Students and teachers gather in the Blue Dungeon for annual Club Rush

Kathleen Lewis, Copy Editor

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Every August the Blue Dungeon becomes filled with students, teachers, and many tables covered in signs and posters as the annual Club Rush event begins. Students have the chance to walk around the gym and get to know the variety of clubs they can join. This gives them many options to be engaged in the community and do service work that can later be put on college resumes, while also meeting new people and making new friends.

“I think it’s important to find your interests and find friends and people you don’t know who share those interests,” said senior Carlos Sanchez. “You can branch out of your comfort zone that way.”

There are more than sixty unique clubs available to join, all with the intention of fitting the student body’s hobbies, interests, and community service requirements. Students and teachers advocated their favorite clubs to attract new members. Here are some interesting clubs to consider being a part of.

Some clubs help students find careers and channel their interests. “We do several competitions, a lot of community outreach, and a lot of career-oriented activities,” said senior Rueben Krys, who advocated for the Business Club.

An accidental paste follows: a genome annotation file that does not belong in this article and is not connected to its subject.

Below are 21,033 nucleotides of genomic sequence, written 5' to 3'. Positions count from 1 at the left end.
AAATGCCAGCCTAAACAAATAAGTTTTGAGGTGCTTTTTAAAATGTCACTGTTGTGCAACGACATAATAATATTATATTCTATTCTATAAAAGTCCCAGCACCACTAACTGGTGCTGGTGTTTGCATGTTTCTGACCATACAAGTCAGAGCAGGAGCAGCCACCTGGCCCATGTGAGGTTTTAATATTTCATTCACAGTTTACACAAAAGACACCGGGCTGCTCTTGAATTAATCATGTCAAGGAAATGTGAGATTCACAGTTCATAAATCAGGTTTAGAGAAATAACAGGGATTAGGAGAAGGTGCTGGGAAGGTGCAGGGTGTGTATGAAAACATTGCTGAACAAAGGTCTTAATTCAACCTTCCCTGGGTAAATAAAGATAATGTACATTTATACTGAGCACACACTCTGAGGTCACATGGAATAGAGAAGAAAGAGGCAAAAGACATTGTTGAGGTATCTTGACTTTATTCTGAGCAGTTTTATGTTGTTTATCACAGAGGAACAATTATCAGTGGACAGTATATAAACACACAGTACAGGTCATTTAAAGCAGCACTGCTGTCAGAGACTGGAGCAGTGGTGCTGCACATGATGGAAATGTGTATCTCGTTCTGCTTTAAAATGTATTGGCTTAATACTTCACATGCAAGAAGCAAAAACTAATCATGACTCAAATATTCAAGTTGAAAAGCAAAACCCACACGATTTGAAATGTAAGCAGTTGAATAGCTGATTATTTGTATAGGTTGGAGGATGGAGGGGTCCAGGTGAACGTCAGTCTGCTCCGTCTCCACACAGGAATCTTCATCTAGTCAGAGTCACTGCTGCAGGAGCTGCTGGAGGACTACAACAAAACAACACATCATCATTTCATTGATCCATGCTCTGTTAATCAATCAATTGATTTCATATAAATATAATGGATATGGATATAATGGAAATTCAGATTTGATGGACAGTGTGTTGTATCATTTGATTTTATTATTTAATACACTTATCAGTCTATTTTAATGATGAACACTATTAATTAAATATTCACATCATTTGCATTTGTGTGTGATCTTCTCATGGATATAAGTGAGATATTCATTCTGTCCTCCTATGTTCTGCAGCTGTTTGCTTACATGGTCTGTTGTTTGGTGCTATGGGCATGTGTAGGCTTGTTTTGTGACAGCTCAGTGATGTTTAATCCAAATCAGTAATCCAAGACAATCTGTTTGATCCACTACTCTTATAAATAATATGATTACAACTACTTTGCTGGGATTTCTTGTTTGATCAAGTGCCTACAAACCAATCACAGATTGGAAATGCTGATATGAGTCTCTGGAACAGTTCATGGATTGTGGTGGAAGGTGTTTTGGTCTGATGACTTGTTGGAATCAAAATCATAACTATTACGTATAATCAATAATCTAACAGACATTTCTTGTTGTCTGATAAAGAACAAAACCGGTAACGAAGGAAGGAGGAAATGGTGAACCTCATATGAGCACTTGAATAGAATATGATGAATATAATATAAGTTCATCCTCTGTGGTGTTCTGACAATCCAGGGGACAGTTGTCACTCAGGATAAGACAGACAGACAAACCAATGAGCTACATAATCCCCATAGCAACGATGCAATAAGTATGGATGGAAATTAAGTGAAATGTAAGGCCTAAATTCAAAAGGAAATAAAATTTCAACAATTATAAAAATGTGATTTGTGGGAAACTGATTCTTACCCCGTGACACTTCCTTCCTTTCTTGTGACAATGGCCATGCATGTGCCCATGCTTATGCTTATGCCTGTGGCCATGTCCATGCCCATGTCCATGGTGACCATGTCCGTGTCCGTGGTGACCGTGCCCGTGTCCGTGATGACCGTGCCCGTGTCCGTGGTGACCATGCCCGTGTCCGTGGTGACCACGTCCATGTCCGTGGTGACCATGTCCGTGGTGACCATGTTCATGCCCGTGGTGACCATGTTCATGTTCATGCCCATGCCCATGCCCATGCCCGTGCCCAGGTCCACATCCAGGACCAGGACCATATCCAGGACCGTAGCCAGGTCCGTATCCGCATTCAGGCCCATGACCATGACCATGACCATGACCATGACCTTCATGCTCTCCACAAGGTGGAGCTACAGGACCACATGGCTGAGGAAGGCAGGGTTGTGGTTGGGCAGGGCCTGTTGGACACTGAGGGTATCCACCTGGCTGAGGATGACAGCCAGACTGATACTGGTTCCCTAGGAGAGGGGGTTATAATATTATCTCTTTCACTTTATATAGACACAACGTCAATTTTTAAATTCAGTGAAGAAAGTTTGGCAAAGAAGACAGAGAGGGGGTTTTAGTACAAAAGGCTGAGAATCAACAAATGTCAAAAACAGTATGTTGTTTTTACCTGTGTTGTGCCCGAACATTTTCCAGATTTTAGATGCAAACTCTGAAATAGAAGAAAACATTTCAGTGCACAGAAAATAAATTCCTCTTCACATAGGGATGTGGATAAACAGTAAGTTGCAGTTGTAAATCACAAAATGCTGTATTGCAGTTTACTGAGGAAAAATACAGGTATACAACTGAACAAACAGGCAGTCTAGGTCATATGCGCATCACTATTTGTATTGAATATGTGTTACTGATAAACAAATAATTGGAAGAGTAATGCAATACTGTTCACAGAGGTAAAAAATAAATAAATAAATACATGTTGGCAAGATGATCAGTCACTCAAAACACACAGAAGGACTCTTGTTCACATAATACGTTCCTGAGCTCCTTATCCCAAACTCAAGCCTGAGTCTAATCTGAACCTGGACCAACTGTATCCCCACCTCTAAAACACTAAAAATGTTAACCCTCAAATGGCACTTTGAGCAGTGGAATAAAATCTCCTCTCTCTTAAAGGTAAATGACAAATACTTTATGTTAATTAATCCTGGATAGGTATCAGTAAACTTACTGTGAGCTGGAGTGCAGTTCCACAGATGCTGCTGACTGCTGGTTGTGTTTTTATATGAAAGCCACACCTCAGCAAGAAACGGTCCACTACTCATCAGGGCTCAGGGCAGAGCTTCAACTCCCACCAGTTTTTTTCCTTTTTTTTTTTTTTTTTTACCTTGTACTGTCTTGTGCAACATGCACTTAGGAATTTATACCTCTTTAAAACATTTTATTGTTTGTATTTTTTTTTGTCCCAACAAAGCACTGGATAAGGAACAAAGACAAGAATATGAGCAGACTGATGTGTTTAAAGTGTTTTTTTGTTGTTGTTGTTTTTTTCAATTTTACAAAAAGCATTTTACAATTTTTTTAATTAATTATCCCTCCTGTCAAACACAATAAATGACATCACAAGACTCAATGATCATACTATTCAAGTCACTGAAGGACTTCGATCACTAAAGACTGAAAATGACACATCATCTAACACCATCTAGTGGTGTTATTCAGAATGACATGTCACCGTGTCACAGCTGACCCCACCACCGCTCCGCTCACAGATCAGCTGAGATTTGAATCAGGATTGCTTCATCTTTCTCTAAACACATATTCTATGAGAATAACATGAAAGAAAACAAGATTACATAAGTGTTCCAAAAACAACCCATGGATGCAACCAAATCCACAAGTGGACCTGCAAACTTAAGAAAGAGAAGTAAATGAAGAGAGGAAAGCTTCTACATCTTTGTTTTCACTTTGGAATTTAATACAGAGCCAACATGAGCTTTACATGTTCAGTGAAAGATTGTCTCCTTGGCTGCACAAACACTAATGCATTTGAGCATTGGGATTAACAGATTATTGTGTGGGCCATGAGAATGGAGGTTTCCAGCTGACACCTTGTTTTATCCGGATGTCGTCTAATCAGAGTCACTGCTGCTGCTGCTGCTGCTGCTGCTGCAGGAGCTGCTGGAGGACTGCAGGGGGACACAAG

Others are focused on helping the community outside Gulliver. “Smiling Tummies is the largest service organization here at Gulliver,” said Mr. Griffin, the club sponsor. “We create peanut butter and jelly sandwiches to feed the homeless in our local community. It’s part of a national organization founded by a Gulliver student.”

Additionally, many cultural clubs are available to join. “At our club we try to bring a lot of cultural awareness about Italy,” said senior Michael Sejas, president of the Italian Club. “We do a lot of service projects regarding Italian orphanages, Italian disasters, and more.”

A fourth type of club are new academic-focused clubs founded by students. “[The math club] is to spread the idea of math, find other people who like math, and we can also do math together,” said sophomore Margaret Miao.

Students are more than welcome to create their own club, but it must be approved by the Activities Director Danielle Bowen and sponsored by a staff member. At the end of Club Rush, leaders of clubs will soon be contacting their new and old members to organize their first meetings and events.

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